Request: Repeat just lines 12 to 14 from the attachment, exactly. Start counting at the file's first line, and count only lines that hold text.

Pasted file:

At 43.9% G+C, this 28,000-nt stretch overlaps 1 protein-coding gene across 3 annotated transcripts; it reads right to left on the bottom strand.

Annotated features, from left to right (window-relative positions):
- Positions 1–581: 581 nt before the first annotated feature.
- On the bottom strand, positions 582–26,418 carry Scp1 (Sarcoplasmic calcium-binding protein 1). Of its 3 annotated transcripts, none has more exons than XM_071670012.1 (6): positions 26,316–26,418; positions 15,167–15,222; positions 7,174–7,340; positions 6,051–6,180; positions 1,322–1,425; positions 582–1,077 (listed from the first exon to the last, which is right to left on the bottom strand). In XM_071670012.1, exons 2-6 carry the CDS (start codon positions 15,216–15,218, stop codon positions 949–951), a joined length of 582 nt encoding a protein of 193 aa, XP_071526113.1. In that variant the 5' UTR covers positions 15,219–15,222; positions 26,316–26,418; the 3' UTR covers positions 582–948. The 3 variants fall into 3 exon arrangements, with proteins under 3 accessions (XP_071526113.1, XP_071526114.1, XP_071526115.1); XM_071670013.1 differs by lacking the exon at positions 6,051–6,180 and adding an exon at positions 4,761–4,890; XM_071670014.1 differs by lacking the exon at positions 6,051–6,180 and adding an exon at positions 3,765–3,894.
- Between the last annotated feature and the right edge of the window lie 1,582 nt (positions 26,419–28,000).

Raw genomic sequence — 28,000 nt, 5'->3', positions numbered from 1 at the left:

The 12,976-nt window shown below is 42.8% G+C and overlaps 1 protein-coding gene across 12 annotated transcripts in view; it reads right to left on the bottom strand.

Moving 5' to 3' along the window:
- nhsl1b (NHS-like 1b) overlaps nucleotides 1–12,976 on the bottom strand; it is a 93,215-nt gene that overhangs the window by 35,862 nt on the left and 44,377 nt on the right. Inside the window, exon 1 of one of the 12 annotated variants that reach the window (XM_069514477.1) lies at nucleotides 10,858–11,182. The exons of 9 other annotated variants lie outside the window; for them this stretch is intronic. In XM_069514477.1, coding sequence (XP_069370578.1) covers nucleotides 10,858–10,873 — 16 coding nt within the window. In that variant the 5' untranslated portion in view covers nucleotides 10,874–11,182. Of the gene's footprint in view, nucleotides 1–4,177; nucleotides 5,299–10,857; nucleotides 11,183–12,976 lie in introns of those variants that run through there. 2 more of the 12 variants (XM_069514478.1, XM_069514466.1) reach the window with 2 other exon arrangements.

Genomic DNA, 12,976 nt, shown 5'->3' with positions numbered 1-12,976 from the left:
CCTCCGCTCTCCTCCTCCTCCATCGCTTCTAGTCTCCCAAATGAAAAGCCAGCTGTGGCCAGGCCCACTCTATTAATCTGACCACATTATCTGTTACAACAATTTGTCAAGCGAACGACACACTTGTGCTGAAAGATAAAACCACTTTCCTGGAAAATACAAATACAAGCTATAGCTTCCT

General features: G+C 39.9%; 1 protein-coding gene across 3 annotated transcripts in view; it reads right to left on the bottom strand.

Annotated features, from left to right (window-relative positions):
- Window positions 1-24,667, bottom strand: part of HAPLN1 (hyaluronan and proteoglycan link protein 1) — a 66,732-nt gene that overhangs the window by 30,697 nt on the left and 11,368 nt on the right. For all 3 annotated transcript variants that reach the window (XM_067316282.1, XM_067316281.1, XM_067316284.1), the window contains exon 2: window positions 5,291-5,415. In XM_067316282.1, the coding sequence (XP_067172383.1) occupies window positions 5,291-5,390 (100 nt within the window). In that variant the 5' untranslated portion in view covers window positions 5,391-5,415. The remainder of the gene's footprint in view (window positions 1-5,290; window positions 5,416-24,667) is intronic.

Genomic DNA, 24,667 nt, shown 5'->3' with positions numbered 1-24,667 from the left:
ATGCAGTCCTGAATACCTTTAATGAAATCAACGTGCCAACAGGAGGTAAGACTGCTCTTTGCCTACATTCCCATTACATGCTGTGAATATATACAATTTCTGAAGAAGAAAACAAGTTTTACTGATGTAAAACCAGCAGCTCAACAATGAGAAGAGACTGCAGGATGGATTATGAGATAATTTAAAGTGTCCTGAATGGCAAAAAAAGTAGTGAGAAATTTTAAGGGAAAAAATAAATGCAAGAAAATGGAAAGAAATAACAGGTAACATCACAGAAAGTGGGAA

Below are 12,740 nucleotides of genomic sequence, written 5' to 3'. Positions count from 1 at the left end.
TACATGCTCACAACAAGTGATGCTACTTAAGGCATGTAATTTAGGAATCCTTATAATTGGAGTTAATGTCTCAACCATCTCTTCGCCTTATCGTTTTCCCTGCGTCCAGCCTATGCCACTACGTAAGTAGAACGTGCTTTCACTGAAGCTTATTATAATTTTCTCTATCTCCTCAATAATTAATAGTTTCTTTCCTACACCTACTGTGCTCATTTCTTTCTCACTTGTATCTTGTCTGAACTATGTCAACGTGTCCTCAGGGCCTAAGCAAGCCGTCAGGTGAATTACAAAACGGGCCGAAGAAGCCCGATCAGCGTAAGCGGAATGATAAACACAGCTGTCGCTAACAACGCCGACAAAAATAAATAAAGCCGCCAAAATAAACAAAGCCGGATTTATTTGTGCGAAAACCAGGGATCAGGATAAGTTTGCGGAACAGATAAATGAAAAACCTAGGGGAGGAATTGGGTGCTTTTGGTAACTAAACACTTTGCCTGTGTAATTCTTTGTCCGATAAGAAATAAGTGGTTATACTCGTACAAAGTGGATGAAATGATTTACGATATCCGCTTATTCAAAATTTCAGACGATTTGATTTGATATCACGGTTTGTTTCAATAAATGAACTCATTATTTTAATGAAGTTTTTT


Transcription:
General features: G+C 39.9%; 1 protein-coding gene across 3 annotated transcripts in view; it reads right to left on the bottom strand.

Annotated features, from left to right (window-relative positions):
- Window positions 1-24,667, bottom strand: part of HAPLN1 (hyaluronan and proteoglycan link protein 1) — a 66,732-nt gene that overhangs the window by 30,697 nt on the left and 11,368 nt on the right. For all 3 annotated transcript variants that reach the window (XM_067316282.1, XM_067316281.1, XM_067316284.1), the window contains exon 2: window positions 5,291-5,415. In XM_067316282.1, the coding sequence (XP_067172383.1) occupies window positions 5,291-5,390 (100 nt within the window). In that variant the 5' untranslated portion in view covers window positions 5,391-5,415. The remainder of the gene's footprint in view (window positions 1-5,290; window positions 5,416-24,667) is intronic.